Mark Leckey – Lending Enchantment
to Vulgar Materials
Wiels Contemporary Art Center,
26.09.14 – 11.01.15
Translated by: Daniel Szehin Ho
The immediacy that was once harboured in artworks will have its aura rubbed away, layer by layer, by industrial production. Today, this 19th-century prophecy has already become history. With new methods of artistic production and modes of exhibition, the artwork itself is now encompassed by the category of the exhibition. It is also difficult to restore a piece by ‘reproducing’ it. Does this mean, then, that such methods of presentation, which emphasise the site of the exhibition, evade the fading of this aura of enchantment? The situation is perhaps less than optimistic. Currently the greatest enemy is no longer the reproduction of images but the spread of information; a short video clip or a few paragraphs of descriptive text posted online are all it takes to dispel the aura. In such a context, any attempt to resist industrial society with a particular form of art is all but futile. Yet suppose, from another perspective, instead of simply and bluntly approaching the matter head on, what happens if we accept vulgarity as a reality of art – a reality brought about by dissemination and replication? In other words, what will we find, when we plunge into the depths of the Information Age?
Since the ’90s, Mark Leckey’s practice has been founded on iconography and popular culture, exploring the emotional paradigms generated by such cultures. The exhibition title, Lending Enchantment to Vulgar Materials, draws its name from the work of the pioneering Surrealist poet Guillaume Apollinaire. Leckey found he had similar emotions to those of the poet; they both had related interests in vulgar and modern objects. The artist began almost fetishistically collecting such objects, whether they had form or were formless, whether precious or ‘vulgar’. These objects also presented their hidden contexts: desire, imagination, identity, and memory. The entire first floor of the exhibition space was dedicated to UniAddDumThs, the new work Leckey created for this exhibition. The piece is a recreation of an exhibition the artist recently curated,entitled ‘The Universal Addressability of Dumb Things’. This exhibition brought together different objects from different places. The logic of the collection is like an Internet search: sometimes a search with the same keywords might turn up diametrically opposite results, and yet it is undeniable that the objects are interrelated on some level. Such a system – utterly absurd and yet eminently reasonable – itself constitutes Leckey’s structure of artistic language.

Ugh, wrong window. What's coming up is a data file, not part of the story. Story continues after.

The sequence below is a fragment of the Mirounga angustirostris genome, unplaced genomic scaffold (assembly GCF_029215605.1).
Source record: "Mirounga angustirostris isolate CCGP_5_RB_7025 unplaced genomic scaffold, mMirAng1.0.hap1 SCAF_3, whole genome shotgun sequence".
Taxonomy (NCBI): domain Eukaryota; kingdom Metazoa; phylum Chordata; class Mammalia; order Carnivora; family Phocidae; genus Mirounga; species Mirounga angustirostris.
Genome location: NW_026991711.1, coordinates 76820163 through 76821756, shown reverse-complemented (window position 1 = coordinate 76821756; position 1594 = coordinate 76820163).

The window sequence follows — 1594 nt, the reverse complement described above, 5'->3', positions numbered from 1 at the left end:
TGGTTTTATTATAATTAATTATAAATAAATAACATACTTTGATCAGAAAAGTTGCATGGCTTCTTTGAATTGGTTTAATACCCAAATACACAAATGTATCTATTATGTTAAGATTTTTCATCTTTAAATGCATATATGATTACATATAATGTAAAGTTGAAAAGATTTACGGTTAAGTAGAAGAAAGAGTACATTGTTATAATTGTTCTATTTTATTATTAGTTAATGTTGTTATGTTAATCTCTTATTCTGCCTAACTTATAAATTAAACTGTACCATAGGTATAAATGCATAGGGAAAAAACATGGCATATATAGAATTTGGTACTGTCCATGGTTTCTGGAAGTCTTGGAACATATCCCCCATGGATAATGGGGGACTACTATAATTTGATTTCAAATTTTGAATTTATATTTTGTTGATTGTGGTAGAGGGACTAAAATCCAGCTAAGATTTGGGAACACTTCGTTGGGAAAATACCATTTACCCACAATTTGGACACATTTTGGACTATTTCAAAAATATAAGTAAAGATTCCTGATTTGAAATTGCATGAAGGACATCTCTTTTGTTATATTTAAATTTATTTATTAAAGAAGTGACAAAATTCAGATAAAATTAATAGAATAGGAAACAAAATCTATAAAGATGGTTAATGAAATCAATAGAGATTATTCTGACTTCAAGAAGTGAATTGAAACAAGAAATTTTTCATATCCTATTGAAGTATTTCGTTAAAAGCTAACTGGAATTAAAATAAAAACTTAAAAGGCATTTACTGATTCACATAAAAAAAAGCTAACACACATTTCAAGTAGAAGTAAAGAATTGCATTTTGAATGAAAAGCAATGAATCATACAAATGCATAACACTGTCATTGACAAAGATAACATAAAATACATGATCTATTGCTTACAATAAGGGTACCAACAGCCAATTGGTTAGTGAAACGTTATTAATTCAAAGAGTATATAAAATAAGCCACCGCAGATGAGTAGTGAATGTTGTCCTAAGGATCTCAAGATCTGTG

Animism is a further important means by which to understand the artist’s work. As smart technology permeates everyday life, our inhabited environment becomes ever more subject to control. In the end, all objects will become responsive to external changes, and humanity will return to a primal animistic environment, in a completely novel way. While all of these smart systems are based on seemingly lifeless segments of data and code, they do truly possess life and vitality. At the same time, Leckey’s work also reflects another, parallel, kind of animism – a more spiritual experience, like the feeling of looking at the relics of a deceased family member, or viewing a masterpiece. The artist is interested in constructing a personal narrative and then permeating an object with the emotions it contains. In other words, when we look at these objects, we are in fact looking at their entire context. This point is clearer in a consumerist society – people senselessly purchase certain products repeatedly and generate with this repetition a totemic, fanatical attachment to a brand. This is how animism presents itself in a consumerist context. As a result, like ‘The Universal Addressability of Dumb Things’, we end up living our lives surrounded by objects that speak.